All of the grapes from the vineyards owned by the Latour family are vinified and aged in the attractive cuverie of Château Corton Grancey in Aloxe-Corton. The winery was the first purpose-built cuverie in France and remains the oldest still-functioning. A unique railway system with elevators allows the entire wine-making process to be achieved by the use of gravity. This eliminates the threat of oxidation from unnecessary pumping of the must. Since 1985, Louis Latour has been selling the wines of its own vineyards under the name Domaine Louis Latour.

Louis Latour has been a leader in the environmentally responsible winemaking for over 15 years. Louis Latour has had ISO 14001 accreditation for Environmental Management Systems since 2003 and has been a member of the European association FARRE since 1998- a group of like-minded companies who seek to develop and promote sustainable methods of agriculture.

Cote de Beaune

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A classic source of exceptional Chardonnay as well as Pinot noir, the Côte de Beaune makes up the southern half of the Côte d’Or. Its principal wine-producing villages are Pernand-Vergelesses, Aloxe-Corton, Beaune, Pommard, Volnay, Meursault, Puligny-Montrachet and Chassagne-Montrachet.

The area is named for its own important town of Beaune, which is essentially the center of the Burgundy wine business and where many negociants center their work. Hospices de Beaune, the annual wine auction, is based here as well.

Chardonnay

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One of the most popular and versatile white wine grapes, Chardonnay offers a wide range of flavors and styles depending on where it is grown and how it is made. While practically every country in the wine producing world grows it, Chardonnay from its Burgundian homeland produces some of the most remarkable and longest lived examples. As far as cellar potential, white Burgundy rivals the world’s other age-worthy whites like Riesling or botrytized Semillon. California is Chardonnay’s second most important home, where both oaky, buttery styles and leaner, European-inspired wines enjoy great popularity. Oregon, Australia and South America are also significant producers of Chardonnay.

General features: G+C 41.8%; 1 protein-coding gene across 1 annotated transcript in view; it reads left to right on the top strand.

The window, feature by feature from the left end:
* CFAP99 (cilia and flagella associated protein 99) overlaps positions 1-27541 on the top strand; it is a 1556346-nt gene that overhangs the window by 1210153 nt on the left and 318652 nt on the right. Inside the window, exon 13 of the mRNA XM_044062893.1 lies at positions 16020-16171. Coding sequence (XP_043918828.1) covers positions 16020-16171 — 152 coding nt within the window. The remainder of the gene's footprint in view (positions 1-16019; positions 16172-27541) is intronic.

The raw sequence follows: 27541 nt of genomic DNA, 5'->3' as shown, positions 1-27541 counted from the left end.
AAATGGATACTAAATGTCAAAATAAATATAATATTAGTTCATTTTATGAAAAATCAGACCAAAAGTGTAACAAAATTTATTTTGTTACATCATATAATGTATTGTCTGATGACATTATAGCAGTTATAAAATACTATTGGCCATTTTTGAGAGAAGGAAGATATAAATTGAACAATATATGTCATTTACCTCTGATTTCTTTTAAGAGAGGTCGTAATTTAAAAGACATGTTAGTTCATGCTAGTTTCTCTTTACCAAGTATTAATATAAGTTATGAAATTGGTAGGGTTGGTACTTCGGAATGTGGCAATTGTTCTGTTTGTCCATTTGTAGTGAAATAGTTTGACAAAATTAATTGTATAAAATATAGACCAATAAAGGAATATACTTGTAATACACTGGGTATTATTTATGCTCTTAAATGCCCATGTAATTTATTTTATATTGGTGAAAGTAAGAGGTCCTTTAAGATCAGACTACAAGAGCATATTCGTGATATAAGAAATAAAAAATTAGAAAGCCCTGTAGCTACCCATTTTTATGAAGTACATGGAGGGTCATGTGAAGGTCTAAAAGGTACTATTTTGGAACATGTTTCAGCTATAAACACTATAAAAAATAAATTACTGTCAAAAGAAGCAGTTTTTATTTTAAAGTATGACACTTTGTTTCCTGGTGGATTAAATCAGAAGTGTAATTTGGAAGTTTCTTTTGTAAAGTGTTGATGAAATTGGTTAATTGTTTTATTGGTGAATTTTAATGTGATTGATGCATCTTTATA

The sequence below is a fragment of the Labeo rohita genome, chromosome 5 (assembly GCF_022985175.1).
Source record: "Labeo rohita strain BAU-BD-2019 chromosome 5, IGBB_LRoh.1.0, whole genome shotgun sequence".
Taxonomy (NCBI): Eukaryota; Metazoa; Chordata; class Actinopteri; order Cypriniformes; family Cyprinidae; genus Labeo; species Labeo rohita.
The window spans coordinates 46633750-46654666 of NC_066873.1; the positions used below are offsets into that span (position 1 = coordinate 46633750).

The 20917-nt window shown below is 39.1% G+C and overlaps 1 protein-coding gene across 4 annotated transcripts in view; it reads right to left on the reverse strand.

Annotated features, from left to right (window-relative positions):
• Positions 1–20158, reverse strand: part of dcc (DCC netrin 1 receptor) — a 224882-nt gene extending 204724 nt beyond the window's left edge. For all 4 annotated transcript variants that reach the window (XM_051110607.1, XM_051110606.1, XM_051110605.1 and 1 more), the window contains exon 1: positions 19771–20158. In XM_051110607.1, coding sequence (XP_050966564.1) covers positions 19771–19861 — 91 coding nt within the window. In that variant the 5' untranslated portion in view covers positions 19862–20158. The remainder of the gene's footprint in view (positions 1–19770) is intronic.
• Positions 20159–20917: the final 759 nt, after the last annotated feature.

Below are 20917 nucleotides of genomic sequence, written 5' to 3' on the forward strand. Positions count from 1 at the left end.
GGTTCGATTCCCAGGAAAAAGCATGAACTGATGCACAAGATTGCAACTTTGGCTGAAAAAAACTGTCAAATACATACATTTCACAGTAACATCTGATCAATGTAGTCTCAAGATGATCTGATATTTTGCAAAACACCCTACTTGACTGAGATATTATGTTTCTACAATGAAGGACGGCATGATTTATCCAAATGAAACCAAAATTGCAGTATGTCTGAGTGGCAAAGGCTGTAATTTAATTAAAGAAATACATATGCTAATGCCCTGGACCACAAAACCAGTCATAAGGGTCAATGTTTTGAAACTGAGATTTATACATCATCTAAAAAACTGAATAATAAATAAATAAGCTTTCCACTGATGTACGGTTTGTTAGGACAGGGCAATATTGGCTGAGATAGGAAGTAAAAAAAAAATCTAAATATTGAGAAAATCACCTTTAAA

In the Glass

When planted on cool sites, Chardonnay flavors tend towards grapefruit, lemon zest, green apple, celery leaf and wet flint, while warmer locations coax out richer, more tropical flavors of melon, peach and pineapple. Oak can add notes of vanilla, coconut and spice, while malolactic fermentation imparts a soft and creamy texture.

Perfect Pairings

Chardonnay is as versatile at the table as it is in the vineyard. The crisp, clean, Chablis-like styles go well with flaky white fish with herbs, scallops, turkey breast and soft cheeses. Richer Chardonnays marry well with lobster, crab, salmon, roasted chicken and creamy sauces.

Sommelier Secret

Since the 1990s, big, oaky, buttery Chardonnays from California have enjoyed explosive popularity. More recently, the pendulum has begun to swing in the opposite direction, towards a clean, crisp style that rarely utilizes new oak. In Burgundy, the subregion of Chablis, while typically employing the use of older oak barrels, produces a similar bright and acid-driven style. Anyone who doesn't like oaky Chardonnay would likely enjoy its lighter style.

SWS164189_2009 Item# 113492